Inside PR 450: Post Ghost fights back

Gini Dietrich, Martin Waxman and Joseph Thornley tackle Twitter’s tortured relationship with the development community on this week’s Inside PR podcast.

PostGhost, a service that preserved deleted tweets, was told to cease doing this by Twitter. PostGhost complied and shut down its service. But it did not go quietly. They published an Open Letter to Twitter, arguing that the deleted tweets of people with very large followings could have as much impact on public issues as the tweets of politicians. Citing deleted tweets about the Brexit vote by British celebrities with large followings, they say, “the ability to reach millions of followers instantly and leave no trace is a massive and growing power, and one that is currently completely unchecked and undocumented.”

The PostGhost letter raises important issues that have been debated before and will continue to be debated. And once Gini raised it, we too found ourselves debating it – for the entire episode.

So, this is a single episode about one thing that raises a number of important issues. We hope you find it interesting and useful.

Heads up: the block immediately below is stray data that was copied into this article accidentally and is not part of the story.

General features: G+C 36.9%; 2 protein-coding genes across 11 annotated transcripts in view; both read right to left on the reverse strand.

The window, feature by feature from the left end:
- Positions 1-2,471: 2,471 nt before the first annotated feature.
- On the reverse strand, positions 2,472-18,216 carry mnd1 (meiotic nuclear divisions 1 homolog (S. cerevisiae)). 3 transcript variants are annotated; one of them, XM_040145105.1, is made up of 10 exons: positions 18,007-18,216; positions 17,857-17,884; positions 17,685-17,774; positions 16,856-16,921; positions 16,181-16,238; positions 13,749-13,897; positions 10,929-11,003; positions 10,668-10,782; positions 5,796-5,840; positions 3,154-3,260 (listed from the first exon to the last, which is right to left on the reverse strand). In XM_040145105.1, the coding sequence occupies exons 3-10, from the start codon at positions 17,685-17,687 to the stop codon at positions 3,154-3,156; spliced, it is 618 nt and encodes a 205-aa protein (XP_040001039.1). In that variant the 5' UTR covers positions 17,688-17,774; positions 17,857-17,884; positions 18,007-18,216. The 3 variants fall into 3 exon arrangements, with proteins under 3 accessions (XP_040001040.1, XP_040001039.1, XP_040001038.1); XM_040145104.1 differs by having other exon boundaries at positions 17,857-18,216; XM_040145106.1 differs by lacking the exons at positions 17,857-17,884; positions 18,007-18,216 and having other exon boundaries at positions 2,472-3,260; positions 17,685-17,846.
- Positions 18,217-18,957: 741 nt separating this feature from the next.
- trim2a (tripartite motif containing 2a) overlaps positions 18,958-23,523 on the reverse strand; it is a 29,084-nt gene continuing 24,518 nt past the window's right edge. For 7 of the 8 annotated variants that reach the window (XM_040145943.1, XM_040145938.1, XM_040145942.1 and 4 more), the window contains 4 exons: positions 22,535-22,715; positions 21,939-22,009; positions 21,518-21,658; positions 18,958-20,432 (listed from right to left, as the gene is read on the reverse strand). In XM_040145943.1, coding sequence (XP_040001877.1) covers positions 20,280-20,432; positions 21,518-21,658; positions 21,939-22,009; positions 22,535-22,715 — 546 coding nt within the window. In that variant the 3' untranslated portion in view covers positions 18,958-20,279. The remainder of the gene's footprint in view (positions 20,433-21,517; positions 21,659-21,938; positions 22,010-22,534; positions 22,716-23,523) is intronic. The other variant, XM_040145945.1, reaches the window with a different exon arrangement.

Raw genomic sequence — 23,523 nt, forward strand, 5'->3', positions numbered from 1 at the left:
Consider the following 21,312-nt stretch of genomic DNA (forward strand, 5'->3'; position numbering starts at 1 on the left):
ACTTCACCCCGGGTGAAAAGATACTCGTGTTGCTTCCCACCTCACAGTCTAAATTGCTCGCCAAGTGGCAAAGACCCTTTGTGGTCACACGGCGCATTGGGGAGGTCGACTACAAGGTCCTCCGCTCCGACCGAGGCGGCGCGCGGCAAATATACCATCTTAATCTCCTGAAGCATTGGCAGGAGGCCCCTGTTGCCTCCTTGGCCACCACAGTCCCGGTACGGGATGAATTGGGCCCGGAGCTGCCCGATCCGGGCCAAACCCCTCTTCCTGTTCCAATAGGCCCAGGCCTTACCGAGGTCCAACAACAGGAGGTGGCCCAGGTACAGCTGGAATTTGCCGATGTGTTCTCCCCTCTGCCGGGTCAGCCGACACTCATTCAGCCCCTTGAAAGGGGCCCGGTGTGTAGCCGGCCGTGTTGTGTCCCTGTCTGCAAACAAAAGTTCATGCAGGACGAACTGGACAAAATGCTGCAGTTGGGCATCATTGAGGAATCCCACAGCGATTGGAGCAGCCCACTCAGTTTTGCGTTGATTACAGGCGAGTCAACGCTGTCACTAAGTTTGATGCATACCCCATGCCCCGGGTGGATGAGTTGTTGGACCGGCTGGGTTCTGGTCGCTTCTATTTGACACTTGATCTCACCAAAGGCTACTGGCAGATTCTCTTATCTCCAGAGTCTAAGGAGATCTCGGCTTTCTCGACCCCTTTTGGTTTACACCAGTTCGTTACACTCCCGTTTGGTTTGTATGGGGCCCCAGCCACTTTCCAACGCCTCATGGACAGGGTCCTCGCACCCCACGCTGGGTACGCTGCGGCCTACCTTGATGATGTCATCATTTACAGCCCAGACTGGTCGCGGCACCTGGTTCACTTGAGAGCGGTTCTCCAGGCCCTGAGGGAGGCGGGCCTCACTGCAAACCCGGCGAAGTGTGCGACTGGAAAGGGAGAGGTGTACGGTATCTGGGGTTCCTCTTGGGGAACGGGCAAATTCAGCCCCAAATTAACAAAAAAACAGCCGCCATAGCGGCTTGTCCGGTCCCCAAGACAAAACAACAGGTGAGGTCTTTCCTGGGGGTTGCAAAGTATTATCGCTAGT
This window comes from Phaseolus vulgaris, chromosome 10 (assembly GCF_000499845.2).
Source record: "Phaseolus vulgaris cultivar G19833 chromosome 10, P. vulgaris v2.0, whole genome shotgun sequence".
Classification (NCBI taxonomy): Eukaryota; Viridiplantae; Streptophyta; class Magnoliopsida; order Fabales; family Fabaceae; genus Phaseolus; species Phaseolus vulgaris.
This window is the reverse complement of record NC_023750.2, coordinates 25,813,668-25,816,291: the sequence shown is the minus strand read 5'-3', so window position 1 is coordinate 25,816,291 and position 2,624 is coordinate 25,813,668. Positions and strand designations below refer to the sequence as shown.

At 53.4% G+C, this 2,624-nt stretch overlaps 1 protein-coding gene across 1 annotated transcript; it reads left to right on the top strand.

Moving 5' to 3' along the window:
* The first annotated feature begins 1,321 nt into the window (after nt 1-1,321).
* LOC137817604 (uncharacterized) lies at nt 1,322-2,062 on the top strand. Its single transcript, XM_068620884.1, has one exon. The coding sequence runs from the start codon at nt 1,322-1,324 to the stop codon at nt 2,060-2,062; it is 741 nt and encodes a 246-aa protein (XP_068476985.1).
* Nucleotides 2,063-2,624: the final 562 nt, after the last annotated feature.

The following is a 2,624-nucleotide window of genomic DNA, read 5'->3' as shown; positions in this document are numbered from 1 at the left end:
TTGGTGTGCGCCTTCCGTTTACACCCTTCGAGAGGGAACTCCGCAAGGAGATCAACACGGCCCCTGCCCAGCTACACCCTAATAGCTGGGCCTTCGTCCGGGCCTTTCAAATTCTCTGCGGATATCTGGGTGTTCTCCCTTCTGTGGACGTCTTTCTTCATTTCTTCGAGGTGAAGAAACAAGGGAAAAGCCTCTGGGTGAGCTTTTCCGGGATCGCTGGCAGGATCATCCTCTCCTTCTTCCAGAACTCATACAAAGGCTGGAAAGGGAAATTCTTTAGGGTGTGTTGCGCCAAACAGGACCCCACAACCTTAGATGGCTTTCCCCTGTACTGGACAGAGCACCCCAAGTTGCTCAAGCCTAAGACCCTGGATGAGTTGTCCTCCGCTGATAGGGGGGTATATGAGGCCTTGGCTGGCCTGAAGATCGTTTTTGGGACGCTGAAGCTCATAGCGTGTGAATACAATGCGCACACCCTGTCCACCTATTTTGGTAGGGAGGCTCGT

Now it’s your turn.

We’d love to know what you think about the topics we discussed as well as your suggestions for questions you’d like answered or topics for future shows. Leave a comment on the blog, send us an email or an audio comment to [email protected], join the FIR Google+ Community, join the Inside PR Facebook group, message us @inside_pr on Twitter, or connect with Gini DietrichJoseph Thornley, and Martin Waxman on Twitter. And we have a favor to ask: If you like this podcast, please rate us on iTunes.

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Thank you to the people behind Inside PR. Our theme music was created by Damon de SzegheoRoger Dey is our announcer. Inside PR is produced by Joseph Thornley.

Inside PR 444: Fine-tuning the PESO Model

Are you using the PESO – paid, earned, shared, owned – model of PR? Trying to understand why Google is introducing another new chat app? Trying to figure our how to use Apple’s new Podcasts Connect portal. Or just trying to protect your PR company from defamation litigation arising from online activity?

Gini Dietrich, Martin Waxman and Joseph Thornley tackle these topics and more in this week’s Inside PR podcast.